Capital, under the same law and government, should find
its level like water, and it is plainly detrimental to the best
interests of any nation that its available wealth should bo
squandered in millions upon the development of alien
countries, while the resources lying within the limits of its
own territory remain unemployed.
What, it may be gravely asked, is the practical use of
the so-called dependencies of Great Britain, if they are not
to provide a natural field for the expansion of the surplus
energies of the Mother Country ?
But although there is occasionally manifested a keen
desire to avail themselves of this field, when impecunious
relations, scapegrace sons, or homeless waifs need eliminating from their immediate neighbourhood, it must be
acknowledged that there is little dispoiition among British
capitalists to select a sphere for their investments under
their own flag. On the contrary, they rush headlong, like
a flock of sheep, into every venture outside the empire that
presents itself, never pausing to enquire whether more solid
inducements may hot be found nearer home.
But can it for one moment be imagined that a sentimental
attachment will be forever exhibited by those on the circumference of theE npire while those who are at the centre
seldom allow their feelings to confine their interests within
its circle?
It is surely idle to talk of Imperii! Federation as a
scheme of government, as if by adding to the machinery
of legislation ties would bind more closely, and the conflicting forces of commercial life would thereby be lulled to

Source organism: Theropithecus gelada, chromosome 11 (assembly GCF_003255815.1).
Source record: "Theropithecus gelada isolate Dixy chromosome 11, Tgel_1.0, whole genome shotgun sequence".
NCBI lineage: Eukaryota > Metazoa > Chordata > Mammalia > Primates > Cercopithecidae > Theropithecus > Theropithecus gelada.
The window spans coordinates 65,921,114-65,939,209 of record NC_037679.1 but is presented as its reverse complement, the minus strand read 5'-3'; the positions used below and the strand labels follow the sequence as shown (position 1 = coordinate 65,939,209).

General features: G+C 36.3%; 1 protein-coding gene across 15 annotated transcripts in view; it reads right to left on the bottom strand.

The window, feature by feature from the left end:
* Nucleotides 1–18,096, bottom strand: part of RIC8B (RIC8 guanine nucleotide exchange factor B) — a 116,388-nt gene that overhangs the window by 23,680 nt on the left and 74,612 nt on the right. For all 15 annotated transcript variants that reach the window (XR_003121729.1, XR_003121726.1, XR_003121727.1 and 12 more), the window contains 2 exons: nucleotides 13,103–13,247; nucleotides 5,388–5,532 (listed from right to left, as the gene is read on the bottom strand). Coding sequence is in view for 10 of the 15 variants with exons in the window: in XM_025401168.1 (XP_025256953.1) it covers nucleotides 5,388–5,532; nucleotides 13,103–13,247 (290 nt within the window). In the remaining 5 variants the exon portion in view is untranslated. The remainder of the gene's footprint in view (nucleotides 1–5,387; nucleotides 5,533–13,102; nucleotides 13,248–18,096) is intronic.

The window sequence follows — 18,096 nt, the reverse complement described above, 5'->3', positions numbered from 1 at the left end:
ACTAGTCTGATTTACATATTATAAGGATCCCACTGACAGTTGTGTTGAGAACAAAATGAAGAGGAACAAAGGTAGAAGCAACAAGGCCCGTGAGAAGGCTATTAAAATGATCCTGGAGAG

rest. Federation, to be anything more than a name, must
be a union of interests. While every obstacle is put in the
way of the profitable interchange of commodities between
the integral parts of the Empire, there will be a continual
tendency towards dissolution, no matter how specious an
appearance of unity may be outwardly preserved.   Interests
' Information for Emigrants.
45
are divergent, and so soon as a sufficient accumulation of
interests compels it the cord of sentiment will be sundered.
But if it were possible—and there is no reason why it
should not be possible—for men throughout the Empire to
regard their interests as identical, for those who have the
capital, as well as the labour, to strive together with those
whose wealth is potential and whose fellow labourers are
few, towards the development of the ample resources of
their common heritage, then a new era of prosperity, more
sound because more national, would arise, there would be a
continual drawing together of the ties which bind the old
and the new portions of Greater Britain, there would be
a continual and discriminating interchange of social and